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Klamath Carrot Crunch on Thursday, Oct. 21st Will Celebrate Local Farmers with KCSD!

Grab a carrot and join students across the Klamath County School District on Oct. 21 for the fourth annual Countdown to Crunch in celebration of National Farm to School Month.

In past years, students have crunched Oregon-grown apples and Klamath-grown spinach. This year, Kent Simons from Simple Gifts Farm and Jordan Rainwater from Belweather Farm are supplying the district with more than 4,000 fresh carrots for the Klamath Carrot Crunch.

While KCSD students crunch in their classrooms or cafeterias, Healthy Klamath is inviting other students and community members to join the celebration by registering at

Carrot seeds were planted in July for harvest in mid-October, but the concept of growing local carrots for schools was planted years ago, according to Patty Case, OSU Extension Service educator.

“We’ve talked about the logistics of getting local carrots in the schools for years. Kent and Jordan have worked with the district every step of the way — testing storage quality and size of carrots,” Case said. “They even accommodated our request to keep the green tops on so the kids could see what a real carrot looks like.”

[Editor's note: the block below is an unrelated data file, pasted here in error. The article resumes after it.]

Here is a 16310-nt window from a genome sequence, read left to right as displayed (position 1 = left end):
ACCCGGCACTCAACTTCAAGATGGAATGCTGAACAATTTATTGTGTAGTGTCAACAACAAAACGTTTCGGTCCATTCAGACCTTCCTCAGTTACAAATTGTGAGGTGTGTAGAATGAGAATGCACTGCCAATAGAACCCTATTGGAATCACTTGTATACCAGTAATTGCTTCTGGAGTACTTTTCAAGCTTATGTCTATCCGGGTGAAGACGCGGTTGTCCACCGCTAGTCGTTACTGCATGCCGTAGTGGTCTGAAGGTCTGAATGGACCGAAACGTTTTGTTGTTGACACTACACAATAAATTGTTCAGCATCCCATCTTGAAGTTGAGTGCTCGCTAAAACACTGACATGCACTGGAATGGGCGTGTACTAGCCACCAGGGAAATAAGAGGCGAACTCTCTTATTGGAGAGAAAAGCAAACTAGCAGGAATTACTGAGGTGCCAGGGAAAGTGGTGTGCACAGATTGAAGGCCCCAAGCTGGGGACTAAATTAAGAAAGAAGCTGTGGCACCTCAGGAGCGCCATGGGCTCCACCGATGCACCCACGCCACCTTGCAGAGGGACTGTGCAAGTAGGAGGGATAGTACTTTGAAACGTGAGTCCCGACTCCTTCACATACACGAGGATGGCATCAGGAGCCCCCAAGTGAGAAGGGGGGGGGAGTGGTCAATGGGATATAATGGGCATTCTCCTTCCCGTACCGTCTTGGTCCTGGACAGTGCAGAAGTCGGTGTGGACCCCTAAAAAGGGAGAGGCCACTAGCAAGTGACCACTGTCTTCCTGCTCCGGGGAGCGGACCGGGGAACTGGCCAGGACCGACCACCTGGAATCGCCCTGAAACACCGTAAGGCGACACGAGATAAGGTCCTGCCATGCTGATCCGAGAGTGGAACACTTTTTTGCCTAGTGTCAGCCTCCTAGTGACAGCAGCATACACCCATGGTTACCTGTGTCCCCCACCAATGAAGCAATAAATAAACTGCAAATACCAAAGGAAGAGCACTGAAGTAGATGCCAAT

Simons started Simple Gifts Farm in 2015 and grows more than 40 varieties of vegetables, melons, and berries on his half-acre plot just a couple of blocks from Stearns Elementary School in the south suburbs. He sells his produce at the Klamath Falls Farmers Market, Klamath Farmers Online Marketplace and through a CSA, a community supported agriculture subscription service.

When asked what he likes about growing carrots, Simons responded: “Harvesting. Everything else is hard.”

“Carrots grow well in the Klamath Basin but take time to sprout, thin, weed, harvest and clean,” he said. “Carrots are a mystery. You don’t know what you have until you pull it out of the ground.”

Rainwater, who also will provide schools with carrots harvested from her Keno-area farm, coordinates Farm to School efforts for the Klamath County School District.

“This event is designed to acknowledge local growers who have joined the effort to feed our youth,” she said. “On average, a food travels about 1,500 miles to get to our community. These carrots came from farms located just a short drive from area schools. The annual Countdown to Crunch helps students understand where their food comes from and supports our local growers and economy.”

Community members who want to participate can purchase Oregon-grown carrots at local grocery stores, or at the Saturday Klamath Falls Farmers Market and online at

For more information on the local farms supplying the carrots to schools, go to their social media pages: SimpleGiftsFarmKlamathFalls on Facebook and @belweatherfarmsisawesome on Instagram and Facebook.

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